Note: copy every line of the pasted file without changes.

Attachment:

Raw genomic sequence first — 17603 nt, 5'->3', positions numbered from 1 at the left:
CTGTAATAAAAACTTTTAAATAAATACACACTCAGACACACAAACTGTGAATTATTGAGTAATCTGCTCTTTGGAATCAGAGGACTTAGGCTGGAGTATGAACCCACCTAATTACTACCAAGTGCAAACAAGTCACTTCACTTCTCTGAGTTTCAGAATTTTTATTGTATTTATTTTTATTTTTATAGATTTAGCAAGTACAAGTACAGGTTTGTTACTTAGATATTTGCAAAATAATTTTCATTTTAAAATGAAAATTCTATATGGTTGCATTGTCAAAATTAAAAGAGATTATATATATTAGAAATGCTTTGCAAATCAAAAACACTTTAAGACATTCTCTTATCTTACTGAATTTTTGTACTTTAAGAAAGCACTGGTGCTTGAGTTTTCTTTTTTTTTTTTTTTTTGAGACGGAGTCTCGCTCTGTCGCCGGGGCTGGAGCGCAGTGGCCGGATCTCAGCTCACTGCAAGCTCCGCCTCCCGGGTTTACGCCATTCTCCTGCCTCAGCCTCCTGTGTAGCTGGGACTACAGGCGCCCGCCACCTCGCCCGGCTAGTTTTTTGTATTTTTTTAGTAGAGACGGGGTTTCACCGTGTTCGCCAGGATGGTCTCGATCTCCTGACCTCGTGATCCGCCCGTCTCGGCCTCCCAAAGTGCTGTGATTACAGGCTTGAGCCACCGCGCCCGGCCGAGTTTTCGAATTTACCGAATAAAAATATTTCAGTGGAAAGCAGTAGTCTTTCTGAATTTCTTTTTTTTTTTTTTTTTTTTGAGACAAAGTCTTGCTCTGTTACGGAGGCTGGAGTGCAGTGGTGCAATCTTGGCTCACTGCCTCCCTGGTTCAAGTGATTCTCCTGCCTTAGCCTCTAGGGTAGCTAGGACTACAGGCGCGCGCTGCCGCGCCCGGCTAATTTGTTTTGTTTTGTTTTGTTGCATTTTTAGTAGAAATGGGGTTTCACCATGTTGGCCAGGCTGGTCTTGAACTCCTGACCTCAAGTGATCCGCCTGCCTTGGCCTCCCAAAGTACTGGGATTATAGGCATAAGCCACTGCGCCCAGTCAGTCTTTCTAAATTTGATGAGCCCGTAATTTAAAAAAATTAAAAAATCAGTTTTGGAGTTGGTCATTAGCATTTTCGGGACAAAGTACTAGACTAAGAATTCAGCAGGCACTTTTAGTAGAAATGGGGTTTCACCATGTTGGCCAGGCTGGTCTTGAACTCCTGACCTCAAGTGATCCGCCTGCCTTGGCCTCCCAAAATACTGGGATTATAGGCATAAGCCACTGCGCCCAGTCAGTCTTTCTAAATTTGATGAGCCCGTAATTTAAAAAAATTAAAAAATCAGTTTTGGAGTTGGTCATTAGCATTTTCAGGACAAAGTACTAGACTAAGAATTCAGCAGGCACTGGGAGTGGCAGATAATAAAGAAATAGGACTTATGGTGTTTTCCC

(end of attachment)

Raw genomic sequence first — 17603 nt, 5'->3', positions numbered from 1 at the left:
CTGTAATAAAAACTTTTAAATAAATACACACTCAGACACACAAACTGTGAATTATTGAGTAATCTGCTCTTTGGAATCAGAGGACTTAGGCTGGAGTATGAACCCACCTAATTACTACCAAGTGCAAACAAGTCACTTCACTTCTCTGAGTTTCAGAATTTTTATTGTATTTATTTTTATTTTTATAGATTTAGCAAGTACAAGTACAGGTTTGTTACTTAGATATTTGCAAAATAATTTTCATTTTAAAATGAAAATTCTATATGGTTGCATTGTCAAAATTAAAAGAGATTATATATATTAGAAATGCTTTGCAAATCAAAAACACTTTAAGACATTCTCTTATCTTACTGAATTTTTGTACTTTAAGAAAGCACTGGTGCTTGAGTTTTCTTTTTTTTTTTTTTTTTGAGACGGAGTCTCGCTCTGTCGCCGGGGCTGGAGCGCAGTGGCCGGATCTCAGCTCACTGCAAGCTCCGCCTCCCGGGTTTACGCCATTCTCCTGCCTCAGCCTCCTGTGTAGCTGGGACTACAGGCGCCCGCCACCTCGCCCGGCTAGTTTTTTGTATTTTTTTAGTAGAGACGGGGTTTCACCGTGTTCGCCAGGATGGTCTCGATCTCCTGACCTCGTGATCCGCCCGTCTCGGCCTCCCAAAGTGCTGTGATTACAGGCTTGAGCCACCGCGCCCGGCCGAGTTTTCGAATTTACCGAATAAAAATATTTCAGTGGAAAGCAGTAGTCTTTCTGAATTTCTTTTTTTTTTTTTTTTTTTTGAGACAAAGTCTTGCTCTGTTACGGAGGCTGGAGTGCAGTGGTGCAATCTTGGCTCACTGCCTCCCTGGTTCAAGTGATTCTCCTGCCTTAGCCTCTAGGGTAGCTAGGACTACAGGCGCGCGCTGCCGCGCCCGGCTAATTTGTTTTGTTTTGTTTTGTTGCATTTTTAGTAGAAATGGGGTTTCACCATGTTGGCCAGGCTGGTCTTGAACTCCTGACCTCAAGTGATCCGCCTGCCTTGGCCTCCCAAAGTACTGGGATTATAGGCATAAGCCACTGCGCCCAGTCAGTCTTTCTAAATTTGATGAGCCCGTAATTTAAAAAAATTAAAAAATCAGTTTTGGAGTTGGTCATTAGCATTTTCGGGACAAAGTACTAGACTAAGAATTCAGCAGGCACTTTTAGTAGAAATGGGGTTTCACCATGTTGGCCAGGCTGGTCTTGAACTCCTGACCTCAAGTGATCCGCCTGCCTTGGCCTCCCAAAATACTGGGATTATAGGCATAAGCCACTGCGCCCAGTCAGTCTTTCTAAATTTGATGAGCCCGTAATTTAAAAAAATTAAAAAATCAGTTTTGGAGTTGGTCATTAGCATTTTCAGGACAAAGTACTAGACTAAGAATTCAGCAGGCACTGGGAGTGGCAGATAATAAAGAAATAGGACTTATGGTGTTTTCCC